I have no issues with the number of hurdles (44)- we have workouts where we run over a 100 or so.
Likewise – I have no issues with the underlying distances – “raw” or by applying your “conversion factor”.
Understanding that the girls I’ve coached range from high 14 second to 17-18 second hurdlers (33″ – 8.5m spacing)- I guess my concerns are that these workouts are done over regulation height and spaced hurdles. I might feel differently if I was coaching 12-13 second girls/women…
Even with the best girl I’ve coached (14.7-14.9) – runs over regulation hurdles (33″ & 8.5m) have to be run at 95-100% intensity I imagine.
So as I noted in my previous post regarding this workout: “this is virtually like asking a hurdler to run a 55H race, 60H race, 100H race, 100H race, 60H race & then another 55H race when using regulation height/spaced hurdles. They were told to take a “full recovery” in between – but I still can’t see how the hurdlers can be expected to maintain quality technique/rhythm throughout with this workout.”
There’s no way I can ask a HS girl to perform this workout over regulation hurdles at practice – and expect to get quality hurdling. How much recovery time would be required to produce consistent touchdown times over these (effectively) 6 “races” in a practice session? Going to be long workout I suspect…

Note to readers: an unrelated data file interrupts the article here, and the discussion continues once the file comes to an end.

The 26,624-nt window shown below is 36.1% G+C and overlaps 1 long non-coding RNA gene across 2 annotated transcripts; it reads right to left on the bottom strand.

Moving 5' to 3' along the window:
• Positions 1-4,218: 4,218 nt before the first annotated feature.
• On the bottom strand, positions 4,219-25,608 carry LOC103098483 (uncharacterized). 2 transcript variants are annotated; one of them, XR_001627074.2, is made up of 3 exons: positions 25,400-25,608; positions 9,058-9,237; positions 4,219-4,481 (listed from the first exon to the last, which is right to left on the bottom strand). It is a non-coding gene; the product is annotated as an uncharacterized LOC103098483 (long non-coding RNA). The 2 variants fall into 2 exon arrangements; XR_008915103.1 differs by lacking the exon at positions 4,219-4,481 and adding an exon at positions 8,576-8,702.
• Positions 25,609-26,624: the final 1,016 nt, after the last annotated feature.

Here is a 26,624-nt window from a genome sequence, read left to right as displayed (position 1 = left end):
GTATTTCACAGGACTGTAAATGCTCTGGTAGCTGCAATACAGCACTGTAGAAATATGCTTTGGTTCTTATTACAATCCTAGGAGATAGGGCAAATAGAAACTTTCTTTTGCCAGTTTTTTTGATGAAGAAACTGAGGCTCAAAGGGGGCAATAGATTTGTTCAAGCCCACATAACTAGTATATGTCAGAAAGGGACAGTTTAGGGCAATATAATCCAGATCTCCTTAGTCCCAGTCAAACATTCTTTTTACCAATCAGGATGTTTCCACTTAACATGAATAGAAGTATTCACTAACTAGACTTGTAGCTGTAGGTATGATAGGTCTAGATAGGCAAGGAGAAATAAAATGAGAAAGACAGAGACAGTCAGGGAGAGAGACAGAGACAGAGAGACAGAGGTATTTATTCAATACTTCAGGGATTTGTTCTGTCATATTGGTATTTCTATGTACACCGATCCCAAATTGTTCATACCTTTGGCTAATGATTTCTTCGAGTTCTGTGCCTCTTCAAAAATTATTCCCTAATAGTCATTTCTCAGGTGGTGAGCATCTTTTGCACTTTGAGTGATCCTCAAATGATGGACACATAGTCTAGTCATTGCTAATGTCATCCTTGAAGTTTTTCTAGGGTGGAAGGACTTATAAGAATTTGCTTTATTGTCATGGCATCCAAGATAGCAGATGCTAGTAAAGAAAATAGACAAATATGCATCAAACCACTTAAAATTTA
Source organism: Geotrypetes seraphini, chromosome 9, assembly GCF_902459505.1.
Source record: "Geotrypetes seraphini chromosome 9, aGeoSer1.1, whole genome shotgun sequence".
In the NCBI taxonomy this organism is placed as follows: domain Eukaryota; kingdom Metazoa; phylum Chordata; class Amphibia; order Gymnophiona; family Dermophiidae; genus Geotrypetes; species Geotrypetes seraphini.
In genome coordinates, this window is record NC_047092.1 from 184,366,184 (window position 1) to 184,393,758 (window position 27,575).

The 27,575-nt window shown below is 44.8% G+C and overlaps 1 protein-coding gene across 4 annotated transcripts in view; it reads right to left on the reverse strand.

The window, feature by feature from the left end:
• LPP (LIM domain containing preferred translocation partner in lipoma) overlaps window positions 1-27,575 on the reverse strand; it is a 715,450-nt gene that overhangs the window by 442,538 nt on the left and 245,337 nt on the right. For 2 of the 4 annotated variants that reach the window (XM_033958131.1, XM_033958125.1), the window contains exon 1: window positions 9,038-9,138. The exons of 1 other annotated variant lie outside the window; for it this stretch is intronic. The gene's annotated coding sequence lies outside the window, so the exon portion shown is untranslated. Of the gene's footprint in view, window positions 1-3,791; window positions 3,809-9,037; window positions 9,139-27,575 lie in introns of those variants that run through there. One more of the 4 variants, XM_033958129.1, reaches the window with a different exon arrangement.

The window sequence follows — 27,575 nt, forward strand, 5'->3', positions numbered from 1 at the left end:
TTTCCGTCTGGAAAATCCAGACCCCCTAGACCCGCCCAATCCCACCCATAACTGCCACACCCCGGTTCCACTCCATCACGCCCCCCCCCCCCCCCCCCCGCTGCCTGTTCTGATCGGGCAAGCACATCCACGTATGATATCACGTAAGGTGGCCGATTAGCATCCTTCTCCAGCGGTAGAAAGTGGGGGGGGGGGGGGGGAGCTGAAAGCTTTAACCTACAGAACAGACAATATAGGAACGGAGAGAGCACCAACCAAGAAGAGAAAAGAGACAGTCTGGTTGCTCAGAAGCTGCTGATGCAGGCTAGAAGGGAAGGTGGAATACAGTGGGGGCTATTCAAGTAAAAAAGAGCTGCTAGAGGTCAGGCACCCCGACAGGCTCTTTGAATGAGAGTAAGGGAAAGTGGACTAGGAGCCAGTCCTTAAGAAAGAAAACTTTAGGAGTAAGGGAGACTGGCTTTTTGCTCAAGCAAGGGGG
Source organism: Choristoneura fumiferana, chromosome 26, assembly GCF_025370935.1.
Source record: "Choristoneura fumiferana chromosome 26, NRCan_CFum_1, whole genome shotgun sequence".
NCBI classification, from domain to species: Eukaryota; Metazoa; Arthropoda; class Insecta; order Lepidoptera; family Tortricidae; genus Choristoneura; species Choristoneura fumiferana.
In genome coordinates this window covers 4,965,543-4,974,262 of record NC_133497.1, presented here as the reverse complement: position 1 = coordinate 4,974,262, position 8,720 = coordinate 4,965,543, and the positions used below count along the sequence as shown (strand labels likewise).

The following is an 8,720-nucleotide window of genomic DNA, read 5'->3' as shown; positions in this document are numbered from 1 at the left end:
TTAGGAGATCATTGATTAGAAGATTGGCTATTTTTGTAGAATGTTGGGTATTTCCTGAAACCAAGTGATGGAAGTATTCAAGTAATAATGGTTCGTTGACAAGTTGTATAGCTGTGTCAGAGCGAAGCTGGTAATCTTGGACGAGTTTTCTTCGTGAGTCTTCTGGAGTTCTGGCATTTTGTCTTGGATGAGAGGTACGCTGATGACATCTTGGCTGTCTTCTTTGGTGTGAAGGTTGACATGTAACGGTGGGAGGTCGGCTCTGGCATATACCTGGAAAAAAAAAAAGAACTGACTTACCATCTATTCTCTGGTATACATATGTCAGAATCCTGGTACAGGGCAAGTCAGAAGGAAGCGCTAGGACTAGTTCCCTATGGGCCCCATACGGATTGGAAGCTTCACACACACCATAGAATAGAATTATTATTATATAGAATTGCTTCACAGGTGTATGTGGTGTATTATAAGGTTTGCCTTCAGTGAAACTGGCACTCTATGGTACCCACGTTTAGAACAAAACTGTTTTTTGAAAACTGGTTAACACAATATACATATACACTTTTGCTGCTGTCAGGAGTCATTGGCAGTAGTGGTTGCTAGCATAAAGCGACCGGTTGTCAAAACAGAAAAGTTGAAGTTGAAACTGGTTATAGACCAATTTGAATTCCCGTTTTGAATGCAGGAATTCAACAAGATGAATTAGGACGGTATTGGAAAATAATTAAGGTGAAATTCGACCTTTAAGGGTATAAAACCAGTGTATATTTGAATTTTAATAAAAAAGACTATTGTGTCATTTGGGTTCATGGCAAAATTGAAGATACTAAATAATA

Really – even though I’m not a big advocate of 100% intensity runs over 10 hurdles at practice – my biggest concern is that this workout is prescribed over regulation vs. discounted hurdles. If the hurdles were discounted to allow the hurdler to maintain their race 3 step tempos (touchdown times) and technique (no reaching/over-striding/bounding)- set to set – then the workout might be do-able.
In regards to technique over the H10 – to me technique begins to suffer as fatigue accumulates. So I don’t know that I wouldn’t rather spend my time improving their speed endurance/special endurance qualities (w/out hurdles) to help them resist fatigue vs. spending time practicing technique in a fatigued state to emulate the last hurdle or two in a race. Again…many roads lead to Rome…but that’s my instinct.
And I much prefer to run workouts similar to what you suggest (3,5,7,7,5,3) & (1,1,10,10). That being said – with our HS season we often have meets 1-2x a week – so the 1,1,10,10 workout tends to take care of itself at meets (warm up starts, prelims & finals). And our other short speed/acceleration day is pretty much starts over 3-5 100m hurdles with full recoveries, a short break & a couple starts over 1-3 300m hurdles (all of my kids train for both events).
I like using the 1-3 300m hurdle starts to allow a higher velocity vs. running over 10 hurdles at a similar distance – while still having a couple hurdles to negotiate (almost like a missing hurdle drill). Depending on the athlete – we may cheat the hurdles a bit to get the desired lead leg (depending if we want to alternate or stay on the same lead).
Not sure if this helps…